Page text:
Russia’s recent intervention in the Syrian Civil War has given new fodder to critics of America’s foreign policy under Barack Obama. The Democratic president, many of his Republican opponents allege, is portraying weakness abroad — unlike his Russian counterpart, Vladimir Putin, who is bold and decisive.
Alexander Cooley and Daniel H. Nexon argue in Foreign Affairs magazine that such criticisms dangerously misread contemporary geopolitics.
“Putin’s appearance of strength,” they write, “is, in reality, a function of Russia’s relatively weak international position.”
Russia lacks a global network of allies and partners and denounces the United States’ leadership. But Moscow cannot decisively influence the rules, institutions and norms of the international order. By contrast, what many diagnose as American weakness is a symptom of its exorbitant geostrategic privilege. Prudent foreign policy requires Washington to manage its extensive and heterogeneous security commitments and global relationships carefully. This makes Putin’s style of boldness not only less difficult to pursue but also often reckless — sacrificing longer-term position for short-term gain.
This goes to an argument the Atlantic Sentinel made in February against admiring supposedly strong authoritarian rulers like Putin. A strong nation, we said, doesn’t need a strong leader. It needs a strong citizenry: people who are informed and take responsibility for their own lives. Their leaders should respect personal autonomy and privacy.
Strongmen never do. They impose their values on others, mistrust citizens (and businesses) to make wise decisions and snoop into people’s personal lives to see if they aren’t secretly insubordinate.
If “bold and decisive” leaders impose their will on their own people, they are also more likely to use force to get their way abroad.
The United States, by contrast, sit at the center of “a vast network of alliances, strategic partnerships, bases and access agreements,” according to Cooley and Nexon, that allows them to influence world affairs without resorting to intimidation or unilateral military intervention.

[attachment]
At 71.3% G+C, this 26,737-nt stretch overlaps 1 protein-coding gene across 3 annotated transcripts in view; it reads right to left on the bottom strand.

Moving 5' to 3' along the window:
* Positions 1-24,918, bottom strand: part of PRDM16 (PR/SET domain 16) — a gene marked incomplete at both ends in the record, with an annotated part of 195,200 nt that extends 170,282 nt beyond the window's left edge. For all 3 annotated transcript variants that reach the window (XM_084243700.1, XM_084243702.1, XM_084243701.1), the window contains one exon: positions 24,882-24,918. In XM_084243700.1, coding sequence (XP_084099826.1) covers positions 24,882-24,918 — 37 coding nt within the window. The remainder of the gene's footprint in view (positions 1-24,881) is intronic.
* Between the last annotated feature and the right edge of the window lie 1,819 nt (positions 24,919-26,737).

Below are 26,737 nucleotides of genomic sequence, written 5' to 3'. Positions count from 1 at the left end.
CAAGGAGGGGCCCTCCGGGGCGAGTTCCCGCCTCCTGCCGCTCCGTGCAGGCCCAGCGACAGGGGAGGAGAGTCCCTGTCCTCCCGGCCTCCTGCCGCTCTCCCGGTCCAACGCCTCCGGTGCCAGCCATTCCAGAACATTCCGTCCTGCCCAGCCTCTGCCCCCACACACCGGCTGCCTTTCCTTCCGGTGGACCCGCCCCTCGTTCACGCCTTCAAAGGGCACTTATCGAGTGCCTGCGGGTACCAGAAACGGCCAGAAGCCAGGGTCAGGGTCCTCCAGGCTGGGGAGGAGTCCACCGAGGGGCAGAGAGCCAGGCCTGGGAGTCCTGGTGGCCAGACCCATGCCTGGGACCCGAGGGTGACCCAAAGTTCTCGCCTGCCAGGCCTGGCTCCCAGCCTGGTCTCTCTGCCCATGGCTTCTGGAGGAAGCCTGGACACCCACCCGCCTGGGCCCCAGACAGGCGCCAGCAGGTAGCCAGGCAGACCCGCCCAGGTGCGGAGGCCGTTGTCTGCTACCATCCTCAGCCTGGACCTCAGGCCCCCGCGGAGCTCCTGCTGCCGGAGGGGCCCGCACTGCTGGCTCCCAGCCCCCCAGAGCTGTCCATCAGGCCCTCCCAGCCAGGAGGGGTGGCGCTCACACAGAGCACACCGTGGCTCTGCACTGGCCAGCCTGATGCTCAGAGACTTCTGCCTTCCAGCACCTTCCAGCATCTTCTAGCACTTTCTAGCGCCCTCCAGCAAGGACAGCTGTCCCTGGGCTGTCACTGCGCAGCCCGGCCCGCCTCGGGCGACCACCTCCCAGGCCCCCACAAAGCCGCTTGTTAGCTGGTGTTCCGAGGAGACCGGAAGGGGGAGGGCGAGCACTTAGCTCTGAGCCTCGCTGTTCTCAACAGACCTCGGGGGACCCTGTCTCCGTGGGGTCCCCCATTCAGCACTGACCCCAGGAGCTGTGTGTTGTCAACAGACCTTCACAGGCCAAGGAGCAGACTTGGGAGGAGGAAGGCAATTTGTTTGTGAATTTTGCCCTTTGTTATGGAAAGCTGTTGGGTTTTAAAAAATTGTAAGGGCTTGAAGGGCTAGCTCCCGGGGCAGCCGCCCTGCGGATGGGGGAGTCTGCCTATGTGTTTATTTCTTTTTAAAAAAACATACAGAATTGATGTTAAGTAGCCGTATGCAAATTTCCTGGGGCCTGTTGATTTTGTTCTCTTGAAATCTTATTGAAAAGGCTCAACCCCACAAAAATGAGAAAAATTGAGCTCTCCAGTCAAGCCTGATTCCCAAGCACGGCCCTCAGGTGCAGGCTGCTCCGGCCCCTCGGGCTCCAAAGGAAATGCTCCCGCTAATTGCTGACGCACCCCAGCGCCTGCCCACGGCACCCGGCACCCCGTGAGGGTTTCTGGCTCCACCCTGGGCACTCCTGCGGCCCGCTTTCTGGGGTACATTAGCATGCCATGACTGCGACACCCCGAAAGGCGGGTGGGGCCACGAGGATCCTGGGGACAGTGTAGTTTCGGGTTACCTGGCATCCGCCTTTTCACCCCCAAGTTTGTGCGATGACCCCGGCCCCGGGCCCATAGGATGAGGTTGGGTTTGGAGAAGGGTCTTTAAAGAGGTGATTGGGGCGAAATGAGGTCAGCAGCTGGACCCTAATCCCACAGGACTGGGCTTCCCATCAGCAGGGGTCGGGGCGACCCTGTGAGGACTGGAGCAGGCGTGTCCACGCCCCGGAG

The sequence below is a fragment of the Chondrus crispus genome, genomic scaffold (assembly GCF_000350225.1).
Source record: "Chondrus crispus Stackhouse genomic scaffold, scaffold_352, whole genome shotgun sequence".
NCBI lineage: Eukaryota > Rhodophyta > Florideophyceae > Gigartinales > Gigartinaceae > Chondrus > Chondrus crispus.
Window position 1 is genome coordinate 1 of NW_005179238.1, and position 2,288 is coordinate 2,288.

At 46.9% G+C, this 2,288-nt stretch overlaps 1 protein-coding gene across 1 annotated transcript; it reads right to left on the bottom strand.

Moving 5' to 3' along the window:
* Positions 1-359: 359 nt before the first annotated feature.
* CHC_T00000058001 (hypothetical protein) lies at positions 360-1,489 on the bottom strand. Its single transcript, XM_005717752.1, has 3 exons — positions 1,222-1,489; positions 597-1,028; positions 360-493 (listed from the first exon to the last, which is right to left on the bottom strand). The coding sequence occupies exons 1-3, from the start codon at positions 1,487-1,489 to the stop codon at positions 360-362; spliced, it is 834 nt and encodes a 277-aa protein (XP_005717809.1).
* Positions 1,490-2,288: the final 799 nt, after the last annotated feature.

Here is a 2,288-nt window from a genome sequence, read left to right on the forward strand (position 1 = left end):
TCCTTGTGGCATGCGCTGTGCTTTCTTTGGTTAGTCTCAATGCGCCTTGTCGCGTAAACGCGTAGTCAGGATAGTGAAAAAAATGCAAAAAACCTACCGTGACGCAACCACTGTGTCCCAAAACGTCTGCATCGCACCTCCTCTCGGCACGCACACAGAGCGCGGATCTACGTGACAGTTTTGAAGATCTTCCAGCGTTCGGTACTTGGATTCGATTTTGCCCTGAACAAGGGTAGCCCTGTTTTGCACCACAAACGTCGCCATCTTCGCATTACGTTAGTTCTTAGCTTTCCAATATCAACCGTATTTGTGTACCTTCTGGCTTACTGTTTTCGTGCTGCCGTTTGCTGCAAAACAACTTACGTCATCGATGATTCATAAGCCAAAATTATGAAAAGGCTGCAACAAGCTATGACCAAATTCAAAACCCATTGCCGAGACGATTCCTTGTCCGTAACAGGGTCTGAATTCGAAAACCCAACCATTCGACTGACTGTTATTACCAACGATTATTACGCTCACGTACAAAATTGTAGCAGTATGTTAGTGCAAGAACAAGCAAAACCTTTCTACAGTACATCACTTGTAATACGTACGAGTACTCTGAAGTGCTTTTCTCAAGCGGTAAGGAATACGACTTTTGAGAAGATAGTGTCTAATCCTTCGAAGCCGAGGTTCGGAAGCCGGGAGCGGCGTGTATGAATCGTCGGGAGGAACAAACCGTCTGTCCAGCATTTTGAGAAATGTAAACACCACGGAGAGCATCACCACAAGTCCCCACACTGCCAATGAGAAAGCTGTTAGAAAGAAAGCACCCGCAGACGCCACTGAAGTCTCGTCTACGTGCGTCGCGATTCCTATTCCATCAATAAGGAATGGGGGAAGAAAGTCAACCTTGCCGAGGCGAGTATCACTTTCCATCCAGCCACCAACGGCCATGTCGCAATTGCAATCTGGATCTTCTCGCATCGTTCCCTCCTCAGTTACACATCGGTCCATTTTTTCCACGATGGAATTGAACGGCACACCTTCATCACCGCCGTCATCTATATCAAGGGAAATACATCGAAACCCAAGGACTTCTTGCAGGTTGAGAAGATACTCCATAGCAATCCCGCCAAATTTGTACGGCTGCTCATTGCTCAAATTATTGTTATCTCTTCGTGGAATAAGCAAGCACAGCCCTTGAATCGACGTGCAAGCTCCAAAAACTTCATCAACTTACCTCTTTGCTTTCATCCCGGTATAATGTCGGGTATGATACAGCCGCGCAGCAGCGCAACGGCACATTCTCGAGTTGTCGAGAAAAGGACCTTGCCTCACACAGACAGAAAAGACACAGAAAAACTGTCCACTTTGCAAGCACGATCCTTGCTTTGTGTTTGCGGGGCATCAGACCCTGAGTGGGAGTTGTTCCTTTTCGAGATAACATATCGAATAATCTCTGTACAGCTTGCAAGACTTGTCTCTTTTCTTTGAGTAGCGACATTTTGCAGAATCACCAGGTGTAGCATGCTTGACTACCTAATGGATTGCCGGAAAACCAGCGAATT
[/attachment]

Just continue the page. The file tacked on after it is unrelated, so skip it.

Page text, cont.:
Washington’s close allies include many of the world’s wealthiest nations — France, Germany, Italy, South Korea and the United Kingdom. It is a driving force in NATO, maintains close security cooperation with the Gulf states, enjoys deeply institutionalized alliances with every major Pacific power other than China and has recently seen many other Asian countries tilt in its direction. Most of its linchpin regional allies, especially in Europe and Asia, are democratic regimes. In France, Germany, Japan, South Korea and the United Kingdom, the question of security cooperation with the United States concerns not whether but how much.
Leading this complex array of allies, friends and partners America calls the free world — and doing so in a responsible way — is hard and often messy. Those “obsessed with flashy displays of boldness and resolve,” write Cooley and Nexon, may look at it and see indecision and weakness. In reality, America under Obama has patience and such overwhelming strength — both in hard, military power and influence — that it need not jump into the quagmire that is Syria’s war to safeguard its interests in the Middle East.
Russia’s armed forces, by contrast — however effective and professional they might appear in a relatively small expedition like Syria — are nowhere near as powerful as America’s.
Kyle Mizokami has reported for The Week that while Russia is turning out a handful of hypermodern fighter jets that might challenge American-made F-35s, the bulk of its air force is outdated and some planes are literally falling out of the skies.
The navy is little better. Russia can’t send its remaining aircraft carrier and cruisers abroad without an oceangoing tugboat shadowing them — “in case one of the ships breaks down.”
Dave Majumdar points out at The National Interest that only about a quarter of Russia’s ground forces is fully staffed and well-trained. But even those soldiers are not quite up to the standards of Western armies. The rest is largely made up of conscripts who do only a year of military service.
In terms of alliances and influence, Russia’s position is even less enviable. Cooley and Nexon argue that it often needs to bribe strongmen, like Belarus’ Alexander Lukashenko, with subsidized energy and military assistance. “Yet, as the world saw with the ouster of Ukrainian president Viktor Yanukovich, Russia’s political clients are often deeply kleptocratic and enjoy fragile domestic legitimacy.” Bashar Assad, the Syrian leader Russia’s military intervention is designed to keep in power, is no exception.
Even worse, many of Russia’s clients are flight risks; they enjoy access to multiple international patrons and could leave Moscow’s sphere of influence relatively easily. For example, China offers an emerging alternative to Russian dominance in Central Asia. The European Union pulls at Russian clients in western Eurasia. This provides ways for many of Russia’s clients to enhance their autonomy from Moscow.
On the upside, with no extensive alliance system to worry about, Russia can take “bold” action whenever and wherever it wants. “But in international affairs, fortune — as Washington learned in Iraq and Libya — does not always favor the bold.”